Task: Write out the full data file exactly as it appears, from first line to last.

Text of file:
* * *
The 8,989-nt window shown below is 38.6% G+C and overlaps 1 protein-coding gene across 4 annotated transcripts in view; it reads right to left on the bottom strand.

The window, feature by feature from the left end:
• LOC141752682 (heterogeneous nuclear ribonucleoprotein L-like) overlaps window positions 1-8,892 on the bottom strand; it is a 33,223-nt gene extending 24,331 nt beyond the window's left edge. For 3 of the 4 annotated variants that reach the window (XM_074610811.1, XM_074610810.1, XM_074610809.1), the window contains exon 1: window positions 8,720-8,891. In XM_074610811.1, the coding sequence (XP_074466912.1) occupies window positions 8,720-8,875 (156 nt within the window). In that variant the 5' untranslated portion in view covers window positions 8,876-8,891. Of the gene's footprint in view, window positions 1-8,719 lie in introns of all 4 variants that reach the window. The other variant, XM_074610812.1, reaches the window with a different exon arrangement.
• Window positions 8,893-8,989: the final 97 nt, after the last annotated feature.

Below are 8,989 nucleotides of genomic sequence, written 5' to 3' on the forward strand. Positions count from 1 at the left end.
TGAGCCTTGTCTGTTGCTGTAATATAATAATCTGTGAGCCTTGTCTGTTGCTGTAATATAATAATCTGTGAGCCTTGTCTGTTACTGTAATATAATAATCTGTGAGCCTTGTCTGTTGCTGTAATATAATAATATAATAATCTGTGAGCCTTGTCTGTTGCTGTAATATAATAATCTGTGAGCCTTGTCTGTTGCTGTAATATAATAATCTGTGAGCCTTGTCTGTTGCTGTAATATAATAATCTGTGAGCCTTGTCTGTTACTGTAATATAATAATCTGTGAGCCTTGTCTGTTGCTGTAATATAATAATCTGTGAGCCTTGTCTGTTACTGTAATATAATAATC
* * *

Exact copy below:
The 8,989-nt window shown below is 38.6% G+C and overlaps 1 protein-coding gene across 4 annotated transcripts in view; it reads right to left on the bottom strand.

The window, feature by feature from the left end:
• LOC141752682 (heterogeneous nuclear ribonucleoprotein L-like) overlaps window positions 1-8,892 on the bottom strand; it is a 33,223-nt gene extending 24,331 nt beyond the window's left edge. For 3 of the 4 annotated variants that reach the window (XM_074610811.1, XM_074610810.1, XM_074610809.1), the window contains exon 1: window positions 8,720-8,891. In XM_074610811.1, the coding sequence (XP_074466912.1) occupies window positions 8,720-8,875 (156 nt within the window). In that variant the 5' untranslated portion in view covers window positions 8,876-8,891. Of the gene's footprint in view, window positions 1-8,719 lie in introns of all 4 variants that reach the window. The other variant, XM_074610812.1, reaches the window with a different exon arrangement.
• Window positions 8,893-8,989: the final 97 nt, after the last annotated feature.

Below are 8,989 nucleotides of genomic sequence, written 5' to 3' on the forward strand. Positions count from 1 at the left end.
TGAGCCTTGTCTGTTGCTGTAATATAATAATCTGTGAGCCTTGTCTGTTGCTGTAATATAATAATCTGTGAGCCTTGTCTGTTACTGTAATATAATAATCTGTGAGCCTTGTCTGTTGCTGTAATATAATAATATAATAATCTGTGAGCCTTGTCTGTTGCTGTAATATAATAATCTGTGAGCCTTGTCTGTTGCTGTAATATAATAATCTGTGAGCCTTGTCTGTTGCTGTAATATAATAATCTGTGAGCCTTGTCTGTTACTGTAATATAATAATCTGTGAGCCTTGTCTGTTGCTGTAATATAATAATCTGTGAGCCTTGTCTGTTACTGTAATATAATAATC